Returnees to China boost nation’s biomedical industry

Global Business

Returnees to China boost nation's biomedical industry

China has been trying to break into the advanced pharmaceutical industry for years, and that day is now approaching.

CCTV’s Chen Tong takes a closer look at how the industry is faring.

Returnees to China boost nation's biomedical industry

An increasing number of highly trained professionals are returning to China, and more people are willing to invest in the high-end pharmaceutical industry. CCTV’s Chen Tong reports.

Estimates are that 30 percent of the professionals in China’s biomedical research industry are returnees from overseas. And they are called “Hai Gui,” or sea turtles.

Li Chen is one of them. Chen earned a Ph.D. in U.S. more than twenty years ago, worked for a large medical research company there and then helped the company set up a branch in China.

In 2011 he struck out on his own and started a Shanghai company researching diabetes medications. He said the under-developed state of the biomedical industry in China back then was actually an attraction.

Chen recalls that over 95 percent of the drugs produced in China then were generics. Innovative drugs were only brought into China by multinational companies.

“The research on new drugs was so limited that only four or five companies were doing it,” Chen said. “Capital was scarce, and there were not many professionals in the industry. Because of the lack of all this, the needs were huge.”

But things have changed. Commercial investment in China’s life sciences sector totaled more than $30 billion in 2015- a 70 percent increase from the previous year. The speed of development of the industry in China has also attracted “Hai Gui” investors to return to China and capitalize medical companies like Chen’s.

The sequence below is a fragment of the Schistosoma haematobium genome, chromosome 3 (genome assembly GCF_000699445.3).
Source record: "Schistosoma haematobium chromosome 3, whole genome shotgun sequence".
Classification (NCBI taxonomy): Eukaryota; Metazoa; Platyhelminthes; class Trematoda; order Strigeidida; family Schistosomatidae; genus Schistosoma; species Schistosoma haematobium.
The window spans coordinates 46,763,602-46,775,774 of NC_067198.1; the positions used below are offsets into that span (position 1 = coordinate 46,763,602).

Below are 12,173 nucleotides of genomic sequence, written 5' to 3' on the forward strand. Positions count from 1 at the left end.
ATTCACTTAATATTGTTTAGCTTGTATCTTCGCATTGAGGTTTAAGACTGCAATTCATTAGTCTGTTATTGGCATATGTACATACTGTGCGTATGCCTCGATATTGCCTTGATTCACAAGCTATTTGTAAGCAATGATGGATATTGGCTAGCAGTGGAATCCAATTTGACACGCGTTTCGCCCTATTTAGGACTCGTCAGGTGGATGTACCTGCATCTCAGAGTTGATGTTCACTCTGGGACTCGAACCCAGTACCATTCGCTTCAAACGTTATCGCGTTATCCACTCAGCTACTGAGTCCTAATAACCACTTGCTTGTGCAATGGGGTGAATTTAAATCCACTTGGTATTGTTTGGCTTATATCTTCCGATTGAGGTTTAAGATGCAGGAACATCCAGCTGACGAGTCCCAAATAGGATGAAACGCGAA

Yan Tan returned to China earlier this year, and he said it’s just the right time to put money into China’s biomedical industry.

“Compared with the United States, China’s biomedical industry is under-developed. So there will be a lot of opportunities,” Tan said. “The value of a medical research company is a long-term thing. You won’t see a financial increase or a takeoff with these companies, but if things develop well they have a very high intrinsic value.”

Chinese youths made up almost a third of all foreign students in the U.S. in the 2014-2015 school year, and 8.8 percent of them chose majors related to life sciences.

Government financial aid to the industry is also one of the reasons why professionals are coming back. “In the past decade, the Chinese government’s investment in life sciences has been huge,” Chen said. “We are different from the United States in that the government invests directly in new drug research projects.”

China’s biomedical industry has seen steady growth from 2010 to 2015, with total revenue reaching some 200 billion yuan (around $29 million).

The government’s 13th five-year-plan calls for breakthroughs in 10 to 20 core biomedical technologies, and China’s “Hai Gui” are at the center of that effort.